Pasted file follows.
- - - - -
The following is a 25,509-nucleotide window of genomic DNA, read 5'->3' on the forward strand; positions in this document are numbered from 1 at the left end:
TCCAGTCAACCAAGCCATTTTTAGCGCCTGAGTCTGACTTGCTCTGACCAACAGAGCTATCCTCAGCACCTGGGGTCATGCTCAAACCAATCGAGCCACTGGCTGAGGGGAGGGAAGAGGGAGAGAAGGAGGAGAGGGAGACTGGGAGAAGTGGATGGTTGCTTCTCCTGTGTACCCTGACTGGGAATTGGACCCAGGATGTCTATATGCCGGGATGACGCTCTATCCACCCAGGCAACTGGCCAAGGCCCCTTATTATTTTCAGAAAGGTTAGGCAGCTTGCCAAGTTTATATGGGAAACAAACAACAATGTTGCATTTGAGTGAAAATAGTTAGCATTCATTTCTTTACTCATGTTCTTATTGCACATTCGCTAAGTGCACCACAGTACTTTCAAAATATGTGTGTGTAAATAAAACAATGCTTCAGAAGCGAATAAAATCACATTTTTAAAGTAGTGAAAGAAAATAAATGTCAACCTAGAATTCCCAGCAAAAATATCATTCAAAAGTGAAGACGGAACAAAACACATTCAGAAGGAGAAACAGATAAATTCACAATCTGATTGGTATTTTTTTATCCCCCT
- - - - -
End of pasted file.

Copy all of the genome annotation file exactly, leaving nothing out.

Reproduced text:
The following is a 25,509-nucleotide window of genomic DNA, read 5'->3' on the forward strand; positions in this document are numbered from 1 at the left end:
TCCAGTCAACCAAGCCATTTTTAGCGCCTGAGTCTGACTTGCTCTGACCAACAGAGCTATCCTCAGCACCTGGGGTCATGCTCAAACCAATCGAGCCACTGGCTGAGGGGAGGGAAGAGGGAGAGAAGGAGGAGAGGGAGACTGGGAGAAGTGGATGGTTGCTTCTCCTGTGTACCCTGACTGGGAATTGGACCCAGGATGTCTATATGCCGGGATGACGCTCTATCCACCCAGGCAACTGGCCAAGGCCCCTTATTATTTTCAGAAAGGTTAGGCAGCTTGCCAAGTTTATATGGGAAACAAACAACAATGTTGCATTTGAGTGAAAATAGTTAGCATTCATTTCTTTACTCATGTTCTTATTGCACATTCGCTAAGTGCACCACAGTACTTTCAAAATATGTGTGTGTAAATAAAACAATGCTTCAGAAGCGAATAAAATCACATTTTTAAAGTAGTGAAAGAAAATAAATGTCAACCTAGAATTCCCAGCAAAAATATCATTCAAAAGTGAAGACGGAACAAAACACATTCAGAAGGAGAAACAGATAAATTCACAATCTGATTGGTATTTTTTTATCCCCCT